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J Urol. 2017 Sep;198(3):622-631. doi: 10.1016/j.juro.2017.03.132. Epub 2017 Mar 31.

Characterization of Whole Body Pain in Urological Chronic Pelvic Pain Syndrome at Baseline: A MAPP Research Network Study.

Author information

1
Division of Urologic Surgery, Washington University School of Medicine, St. Louis, Missouri; Department of Surgery and Department of Anesthesiology and Washington University Pain Center, Washington University School of Medicine, St. Louis, Missouri. Electronic address: laih@wudosis.wustl.edu.
2
Department of Biostatistics and Epidemiology, University of Pennsylvania Perelman School of Medicine, Philadelphia, Pennsylvania.
3
Division of Public Health Sciences, Washington University School of Medicine, St. Louis, Missouri.
4
Department of Obstetrics and Gynecology, University of Iowa School of Medicine, Iowa City, Iowa.
5
Departments of Medicine and Psychiatry and Biobehavioral Sciences, University of California School of Medicine, Los Angeles, California.
6
Department of Anesthesiology, University of Michigan School of Medicine, Ann Arbor, Michigan.
7
Department of Surgery and Department of Anesthesiology and Washington University Pain Center, Washington University School of Medicine, St. Louis, Missouri.
8
Department of Urology, University of Iowa School of Medicine, Iowa City, Iowa.
9
Department of Urology, University of Michigan School of Medicine, Ann Arbor, Michigan.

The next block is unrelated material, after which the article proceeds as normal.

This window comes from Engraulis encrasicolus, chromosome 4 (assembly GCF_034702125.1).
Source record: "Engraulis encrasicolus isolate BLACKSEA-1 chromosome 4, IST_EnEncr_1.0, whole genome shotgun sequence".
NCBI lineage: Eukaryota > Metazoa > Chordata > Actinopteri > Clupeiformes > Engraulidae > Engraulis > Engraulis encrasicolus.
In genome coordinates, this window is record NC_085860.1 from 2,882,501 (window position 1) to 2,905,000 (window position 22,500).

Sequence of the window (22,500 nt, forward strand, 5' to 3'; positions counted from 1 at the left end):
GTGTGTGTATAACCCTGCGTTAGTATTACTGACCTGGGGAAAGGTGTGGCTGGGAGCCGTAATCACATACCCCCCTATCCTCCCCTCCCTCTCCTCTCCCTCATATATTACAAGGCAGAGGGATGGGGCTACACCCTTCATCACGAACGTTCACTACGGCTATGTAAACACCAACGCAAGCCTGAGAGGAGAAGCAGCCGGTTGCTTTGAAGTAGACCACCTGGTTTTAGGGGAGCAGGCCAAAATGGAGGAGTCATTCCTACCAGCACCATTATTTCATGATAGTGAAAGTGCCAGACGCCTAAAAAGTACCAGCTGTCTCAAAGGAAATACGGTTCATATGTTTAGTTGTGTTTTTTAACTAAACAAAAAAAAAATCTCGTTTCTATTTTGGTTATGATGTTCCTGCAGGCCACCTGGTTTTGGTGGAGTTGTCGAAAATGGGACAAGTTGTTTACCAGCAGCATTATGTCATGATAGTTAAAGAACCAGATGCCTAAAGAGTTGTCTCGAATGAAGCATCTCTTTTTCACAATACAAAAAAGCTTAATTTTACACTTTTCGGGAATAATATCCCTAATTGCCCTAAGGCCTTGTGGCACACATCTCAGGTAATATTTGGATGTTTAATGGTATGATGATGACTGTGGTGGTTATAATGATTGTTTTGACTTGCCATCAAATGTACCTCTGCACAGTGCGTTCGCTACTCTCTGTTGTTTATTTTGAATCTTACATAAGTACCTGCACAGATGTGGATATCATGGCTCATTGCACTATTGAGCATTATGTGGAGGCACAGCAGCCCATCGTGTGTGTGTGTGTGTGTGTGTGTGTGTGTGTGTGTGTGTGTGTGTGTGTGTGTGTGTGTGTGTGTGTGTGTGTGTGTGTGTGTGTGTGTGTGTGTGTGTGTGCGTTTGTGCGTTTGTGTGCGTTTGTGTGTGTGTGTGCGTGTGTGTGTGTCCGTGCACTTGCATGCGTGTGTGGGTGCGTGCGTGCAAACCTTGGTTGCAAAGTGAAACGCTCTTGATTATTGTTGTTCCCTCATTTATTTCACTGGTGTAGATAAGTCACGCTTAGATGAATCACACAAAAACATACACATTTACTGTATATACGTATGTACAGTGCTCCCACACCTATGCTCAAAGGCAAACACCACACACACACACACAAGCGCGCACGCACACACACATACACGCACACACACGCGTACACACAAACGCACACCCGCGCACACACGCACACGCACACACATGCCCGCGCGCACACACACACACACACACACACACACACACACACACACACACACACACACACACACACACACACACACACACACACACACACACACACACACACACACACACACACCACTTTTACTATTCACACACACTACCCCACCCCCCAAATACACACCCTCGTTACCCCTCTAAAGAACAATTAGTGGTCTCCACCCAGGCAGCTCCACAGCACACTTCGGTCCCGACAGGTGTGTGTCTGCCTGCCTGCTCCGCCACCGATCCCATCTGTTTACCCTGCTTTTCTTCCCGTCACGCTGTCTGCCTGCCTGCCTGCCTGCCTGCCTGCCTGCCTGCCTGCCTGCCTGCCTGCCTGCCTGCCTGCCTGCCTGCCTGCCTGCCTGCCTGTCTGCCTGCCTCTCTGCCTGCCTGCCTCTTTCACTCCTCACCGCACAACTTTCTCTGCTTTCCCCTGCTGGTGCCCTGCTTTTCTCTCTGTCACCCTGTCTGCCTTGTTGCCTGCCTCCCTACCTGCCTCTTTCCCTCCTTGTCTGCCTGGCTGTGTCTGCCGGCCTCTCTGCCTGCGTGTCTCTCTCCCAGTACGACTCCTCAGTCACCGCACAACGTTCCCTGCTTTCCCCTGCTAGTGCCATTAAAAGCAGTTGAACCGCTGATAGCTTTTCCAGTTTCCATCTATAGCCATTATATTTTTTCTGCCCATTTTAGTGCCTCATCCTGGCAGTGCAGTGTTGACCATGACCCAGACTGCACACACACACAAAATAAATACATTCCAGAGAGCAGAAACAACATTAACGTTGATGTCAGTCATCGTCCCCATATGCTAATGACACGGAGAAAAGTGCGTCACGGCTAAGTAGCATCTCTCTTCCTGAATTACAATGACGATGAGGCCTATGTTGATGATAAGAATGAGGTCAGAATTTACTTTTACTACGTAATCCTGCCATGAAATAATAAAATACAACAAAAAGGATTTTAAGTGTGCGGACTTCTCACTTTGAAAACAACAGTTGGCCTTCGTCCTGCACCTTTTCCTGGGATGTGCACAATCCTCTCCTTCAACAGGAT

10
Departments of Urology and Obstetrics and Gynecology, University of Southern California, Los Angeles, California.
11
Department of Urology, University of Washington School of Medicine, Seattle, Washington.
12
Department of Neurology, University of Pennsylvania Perelman School of Medicine, Philadelphia, Pennsylvania.

Abstract

PURPOSE:

We characterized the location and spatial distribution of whole body pain in patients with urological chronic pelvic pain syndrome using a body map. We also compared the severity of urinary symptoms, pelvic pain, nonpelvic pain and psychosocial health among patients with different pain patterns.

MATERIALS AND METHODS:

A total of 233 women and 191 men with urological chronic pelvic pain syndrome enrolled in a multicenter, 1-year observational study completed a battery of baseline measures, including a body map describing the location of pain during the last week. Participants were categorized with pelvic pain if they reported pain in the abdomen and pelvis only. Participants who reported pain beyond the pelvis were further divided into 2 subgroups based on the number of broader body regions affected by pain, including an intermediate group with 1 or 2 additional regions outside the pelvis and a widespread pain group with 3 to 7 additional regions.

RESULTS:

Of the 424 enrolled patients 25% reported pelvic pain only and 75% reported pain beyond the pelvis, of whom 38% reported widespread pain. Participants with a greater number of pain locations had greater nonpelvic pain severity (p <0.0001), sleep disturbance (p = 0.035), depression (p = 0.005), anxiety (p = 0.011), psychological stress (p = 0.005) and negative affect scores (p = 0.0004), and worse quality of life (p ≤0.021). No difference in pelvic pain and urinary symptom severity was observed according to increasing pain distribution.

CONCLUSIONS:

Three-quarters of the men and women with urological chronic pelvic pain syndrome reported pain outside the pelvis. Widespread pain was associated with greater severity of nonpelvic pain symptoms, poorer psychosocial health and worse quality of life but not with worse pelvic pain or urinary symptoms.

KEYWORDS:

cystitis; interstitial; pelvic pain; prostate; prostatitis; urinary bladder

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